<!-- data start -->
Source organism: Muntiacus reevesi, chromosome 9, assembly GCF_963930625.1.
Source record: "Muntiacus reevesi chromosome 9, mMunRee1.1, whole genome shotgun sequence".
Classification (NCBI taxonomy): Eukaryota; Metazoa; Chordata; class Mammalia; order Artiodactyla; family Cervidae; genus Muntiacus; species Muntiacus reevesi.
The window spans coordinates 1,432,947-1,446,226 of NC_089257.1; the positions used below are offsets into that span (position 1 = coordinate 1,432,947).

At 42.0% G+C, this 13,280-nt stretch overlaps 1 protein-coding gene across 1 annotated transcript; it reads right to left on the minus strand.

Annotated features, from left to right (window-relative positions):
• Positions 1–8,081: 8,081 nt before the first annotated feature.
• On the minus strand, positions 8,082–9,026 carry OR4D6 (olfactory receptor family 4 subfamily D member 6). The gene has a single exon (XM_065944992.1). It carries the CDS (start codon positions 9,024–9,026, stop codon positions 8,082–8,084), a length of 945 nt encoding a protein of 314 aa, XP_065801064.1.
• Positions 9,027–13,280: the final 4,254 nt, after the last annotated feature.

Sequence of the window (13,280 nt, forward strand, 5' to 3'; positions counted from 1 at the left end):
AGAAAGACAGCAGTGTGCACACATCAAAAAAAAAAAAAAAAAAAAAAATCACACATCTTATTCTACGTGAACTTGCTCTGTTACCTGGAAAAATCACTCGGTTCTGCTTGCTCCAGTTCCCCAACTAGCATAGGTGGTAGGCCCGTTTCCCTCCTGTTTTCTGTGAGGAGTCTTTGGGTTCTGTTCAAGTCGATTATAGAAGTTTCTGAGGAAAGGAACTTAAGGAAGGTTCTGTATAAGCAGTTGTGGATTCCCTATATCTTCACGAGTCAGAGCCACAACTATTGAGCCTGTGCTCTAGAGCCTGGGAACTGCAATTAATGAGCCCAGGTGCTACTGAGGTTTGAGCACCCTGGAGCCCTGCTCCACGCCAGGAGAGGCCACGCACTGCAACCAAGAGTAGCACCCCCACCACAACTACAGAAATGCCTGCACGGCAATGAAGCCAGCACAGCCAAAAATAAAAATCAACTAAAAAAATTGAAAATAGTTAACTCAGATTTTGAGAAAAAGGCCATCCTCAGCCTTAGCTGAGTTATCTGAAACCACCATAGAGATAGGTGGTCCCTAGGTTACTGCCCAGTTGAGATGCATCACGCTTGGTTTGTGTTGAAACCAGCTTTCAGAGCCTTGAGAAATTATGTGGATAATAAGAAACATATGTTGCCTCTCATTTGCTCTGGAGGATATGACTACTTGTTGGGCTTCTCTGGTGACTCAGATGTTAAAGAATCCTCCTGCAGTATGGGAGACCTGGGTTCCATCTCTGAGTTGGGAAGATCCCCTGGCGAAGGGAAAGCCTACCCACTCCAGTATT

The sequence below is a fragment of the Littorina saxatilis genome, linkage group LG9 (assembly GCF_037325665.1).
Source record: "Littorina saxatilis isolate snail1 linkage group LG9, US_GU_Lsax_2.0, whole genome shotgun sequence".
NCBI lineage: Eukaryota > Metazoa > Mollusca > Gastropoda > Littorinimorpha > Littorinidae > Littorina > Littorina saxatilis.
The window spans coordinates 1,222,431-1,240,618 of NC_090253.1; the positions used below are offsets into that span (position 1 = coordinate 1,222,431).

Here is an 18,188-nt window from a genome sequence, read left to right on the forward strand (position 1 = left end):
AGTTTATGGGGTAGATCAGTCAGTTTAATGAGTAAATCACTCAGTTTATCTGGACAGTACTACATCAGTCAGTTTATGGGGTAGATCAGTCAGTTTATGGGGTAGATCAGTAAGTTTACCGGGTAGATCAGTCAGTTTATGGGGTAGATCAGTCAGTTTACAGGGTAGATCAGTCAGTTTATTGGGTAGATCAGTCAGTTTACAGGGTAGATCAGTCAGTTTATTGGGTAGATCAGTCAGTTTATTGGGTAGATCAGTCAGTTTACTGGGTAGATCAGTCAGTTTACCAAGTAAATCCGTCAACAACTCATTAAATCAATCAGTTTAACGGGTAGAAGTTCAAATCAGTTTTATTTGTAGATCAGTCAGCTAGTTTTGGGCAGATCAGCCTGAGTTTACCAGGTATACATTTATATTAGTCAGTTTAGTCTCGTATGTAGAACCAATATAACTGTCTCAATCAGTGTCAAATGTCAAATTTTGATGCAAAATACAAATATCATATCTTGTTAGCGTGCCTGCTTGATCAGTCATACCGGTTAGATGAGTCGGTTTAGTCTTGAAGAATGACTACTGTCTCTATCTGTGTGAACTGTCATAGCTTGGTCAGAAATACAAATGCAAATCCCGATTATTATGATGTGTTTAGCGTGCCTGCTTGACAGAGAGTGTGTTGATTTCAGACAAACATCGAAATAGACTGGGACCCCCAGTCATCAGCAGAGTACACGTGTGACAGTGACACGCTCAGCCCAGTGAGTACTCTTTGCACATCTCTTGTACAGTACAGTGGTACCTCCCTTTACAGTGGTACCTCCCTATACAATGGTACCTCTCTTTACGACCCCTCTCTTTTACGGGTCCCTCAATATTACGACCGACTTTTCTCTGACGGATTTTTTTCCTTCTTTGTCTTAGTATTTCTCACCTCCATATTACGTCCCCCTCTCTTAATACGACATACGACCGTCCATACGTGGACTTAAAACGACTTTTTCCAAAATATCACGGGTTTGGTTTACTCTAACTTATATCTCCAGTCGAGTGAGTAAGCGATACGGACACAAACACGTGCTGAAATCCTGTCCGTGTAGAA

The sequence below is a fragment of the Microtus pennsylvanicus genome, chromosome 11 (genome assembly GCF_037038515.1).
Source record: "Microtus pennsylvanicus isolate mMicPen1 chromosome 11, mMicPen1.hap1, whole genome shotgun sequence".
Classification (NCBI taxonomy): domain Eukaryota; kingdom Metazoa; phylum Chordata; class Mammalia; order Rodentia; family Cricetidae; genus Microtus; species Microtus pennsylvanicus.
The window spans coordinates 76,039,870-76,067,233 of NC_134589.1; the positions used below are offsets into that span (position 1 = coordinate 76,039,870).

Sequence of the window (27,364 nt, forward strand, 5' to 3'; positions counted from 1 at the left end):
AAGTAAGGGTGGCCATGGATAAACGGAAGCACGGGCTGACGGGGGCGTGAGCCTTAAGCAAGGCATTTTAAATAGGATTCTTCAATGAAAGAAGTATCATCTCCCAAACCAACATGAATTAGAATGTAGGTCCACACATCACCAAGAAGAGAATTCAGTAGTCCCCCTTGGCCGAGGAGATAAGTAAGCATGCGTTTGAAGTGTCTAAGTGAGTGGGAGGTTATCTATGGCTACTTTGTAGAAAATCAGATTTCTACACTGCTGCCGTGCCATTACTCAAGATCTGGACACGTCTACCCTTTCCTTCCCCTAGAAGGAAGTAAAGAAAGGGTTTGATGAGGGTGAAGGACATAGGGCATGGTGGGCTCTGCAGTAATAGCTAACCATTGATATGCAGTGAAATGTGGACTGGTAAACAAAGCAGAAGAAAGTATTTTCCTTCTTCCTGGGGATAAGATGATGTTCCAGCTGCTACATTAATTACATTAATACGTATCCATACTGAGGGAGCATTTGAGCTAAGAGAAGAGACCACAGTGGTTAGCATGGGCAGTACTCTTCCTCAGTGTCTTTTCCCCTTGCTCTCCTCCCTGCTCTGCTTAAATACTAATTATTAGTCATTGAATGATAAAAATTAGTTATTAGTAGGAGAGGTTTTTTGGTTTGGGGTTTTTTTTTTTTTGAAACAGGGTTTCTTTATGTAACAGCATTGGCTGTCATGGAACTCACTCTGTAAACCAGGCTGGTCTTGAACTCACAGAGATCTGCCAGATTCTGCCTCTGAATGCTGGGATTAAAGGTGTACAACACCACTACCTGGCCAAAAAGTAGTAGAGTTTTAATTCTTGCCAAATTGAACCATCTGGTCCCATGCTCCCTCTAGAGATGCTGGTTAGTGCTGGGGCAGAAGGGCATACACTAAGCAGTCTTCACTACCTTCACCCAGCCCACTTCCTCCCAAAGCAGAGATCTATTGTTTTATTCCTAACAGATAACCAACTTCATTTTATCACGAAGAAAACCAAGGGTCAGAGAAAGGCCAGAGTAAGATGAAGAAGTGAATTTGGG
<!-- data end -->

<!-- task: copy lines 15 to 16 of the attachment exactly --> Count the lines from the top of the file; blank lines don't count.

The window spans coordinates 1,222,431-1,240,618 of NC_090253.1; the positions used below are offsets into that span (position 1 = coordinate 1,222,431).

Here is an 18,188-nt window from a genome sequence, read left to right on the forward strand (position 1 = left end):